The way I read it when researching this, the United States government was already pissed at Utah for causing so many different types of problems, and with one of the most suddenly wealthy territories on the brink of even more mineral riches—one that was able to basically flip the bill for the whole Civil War AND supported President Lincoln, by the way—the U.S. Government was all about taking from Utah and giving to Nevada. So Congress made this sensational new place official just two years later, where it would officially become a state and permanently adopt the name Nevada at once.
The Great & Abominable Name Theft of Nevada
During the state-making process, the constitutional convention met in Carson City and really wanted to name the new state Washoe at first, actually a lot of people were all for that, but were ultimately out-argued by the president of the convention who pointed out that the terms of admission to the Union up until that point were all based on the name “State of Nevada”. And well, the Nevada gold camp over in California wasn’t too happy about that, having name-claimed a whole 15 years prior.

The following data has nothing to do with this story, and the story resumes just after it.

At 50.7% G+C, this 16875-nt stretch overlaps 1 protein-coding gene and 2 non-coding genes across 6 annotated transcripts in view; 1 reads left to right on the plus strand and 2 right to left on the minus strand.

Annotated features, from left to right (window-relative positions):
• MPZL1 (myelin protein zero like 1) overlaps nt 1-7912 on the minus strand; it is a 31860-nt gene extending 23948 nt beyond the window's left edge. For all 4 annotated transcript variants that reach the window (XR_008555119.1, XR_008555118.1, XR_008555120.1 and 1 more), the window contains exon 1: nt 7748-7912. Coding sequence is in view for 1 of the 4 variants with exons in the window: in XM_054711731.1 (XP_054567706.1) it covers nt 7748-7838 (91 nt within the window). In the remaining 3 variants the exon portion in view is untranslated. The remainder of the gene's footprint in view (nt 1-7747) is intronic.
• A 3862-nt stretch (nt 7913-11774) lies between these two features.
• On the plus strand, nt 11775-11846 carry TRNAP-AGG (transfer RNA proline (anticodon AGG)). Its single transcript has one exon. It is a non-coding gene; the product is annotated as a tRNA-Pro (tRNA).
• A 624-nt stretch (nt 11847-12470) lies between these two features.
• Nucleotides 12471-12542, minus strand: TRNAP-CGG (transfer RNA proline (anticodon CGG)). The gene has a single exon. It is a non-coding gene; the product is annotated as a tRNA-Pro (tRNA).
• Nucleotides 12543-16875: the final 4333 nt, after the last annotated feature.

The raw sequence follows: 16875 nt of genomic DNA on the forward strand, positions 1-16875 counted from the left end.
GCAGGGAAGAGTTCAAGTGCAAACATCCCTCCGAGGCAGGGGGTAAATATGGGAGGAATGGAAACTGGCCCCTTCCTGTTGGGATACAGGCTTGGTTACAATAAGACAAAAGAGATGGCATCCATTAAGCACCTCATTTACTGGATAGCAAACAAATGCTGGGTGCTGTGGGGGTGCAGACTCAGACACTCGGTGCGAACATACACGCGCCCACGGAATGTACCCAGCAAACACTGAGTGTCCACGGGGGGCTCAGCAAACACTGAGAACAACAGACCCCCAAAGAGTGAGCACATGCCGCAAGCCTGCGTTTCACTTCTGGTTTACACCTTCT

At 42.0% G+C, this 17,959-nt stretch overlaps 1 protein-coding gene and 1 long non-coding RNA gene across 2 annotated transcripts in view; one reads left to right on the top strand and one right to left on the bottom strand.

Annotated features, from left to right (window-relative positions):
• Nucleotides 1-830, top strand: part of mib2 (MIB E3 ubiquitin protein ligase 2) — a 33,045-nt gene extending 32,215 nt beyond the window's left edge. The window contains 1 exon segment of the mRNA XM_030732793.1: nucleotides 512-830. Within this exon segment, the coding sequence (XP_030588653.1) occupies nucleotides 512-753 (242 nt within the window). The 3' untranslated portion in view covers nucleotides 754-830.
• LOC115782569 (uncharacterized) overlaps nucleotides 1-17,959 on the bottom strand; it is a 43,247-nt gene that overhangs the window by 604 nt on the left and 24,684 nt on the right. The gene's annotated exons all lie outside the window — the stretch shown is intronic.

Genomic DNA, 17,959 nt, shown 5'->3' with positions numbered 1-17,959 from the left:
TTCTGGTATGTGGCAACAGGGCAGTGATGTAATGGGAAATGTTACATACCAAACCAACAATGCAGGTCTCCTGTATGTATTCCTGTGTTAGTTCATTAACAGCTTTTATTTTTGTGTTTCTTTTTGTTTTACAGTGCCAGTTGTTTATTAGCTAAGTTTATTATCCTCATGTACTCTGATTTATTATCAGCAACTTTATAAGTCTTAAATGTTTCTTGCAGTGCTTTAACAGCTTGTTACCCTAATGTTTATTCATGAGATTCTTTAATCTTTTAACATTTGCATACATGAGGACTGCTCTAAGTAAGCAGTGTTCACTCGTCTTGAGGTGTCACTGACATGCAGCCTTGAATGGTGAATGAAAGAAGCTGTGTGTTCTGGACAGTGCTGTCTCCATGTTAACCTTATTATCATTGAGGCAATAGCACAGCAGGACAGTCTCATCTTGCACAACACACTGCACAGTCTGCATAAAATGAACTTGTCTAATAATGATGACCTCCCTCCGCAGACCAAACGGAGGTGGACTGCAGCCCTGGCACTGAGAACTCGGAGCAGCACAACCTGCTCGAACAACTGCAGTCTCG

You see, Nevada (California) was a pretty thrilling place to be, when things really got swinging back in 1849. It supported a population of 10,000 people and was even one of the three largest towns in all of California at one point in time, but once the State of Nevada got around to acquiring its name, its mineral riches were already in decline, a once-boisterous permanent population had their eyes on the east or had already hit the road, and well, the timing of the theft of this once-proud place’s name wasn’t great. But the name Nevada was nonetheless stolen, or adopted—however you want to look at it.
In a state that had so many places with the word “gold” in their towns names the United States Postal Service actually put a moratorium on any more being named as such, Virginia City Montana forming after Virginia City Nevada was already off and swinging, and many, many Auburns across the country and more, it seems like a heel-digging argument with a lot of holes it it—at least to me, it does. But that’s not how Nevada, California claim stakers saw it, and according to who you talk to, still see it.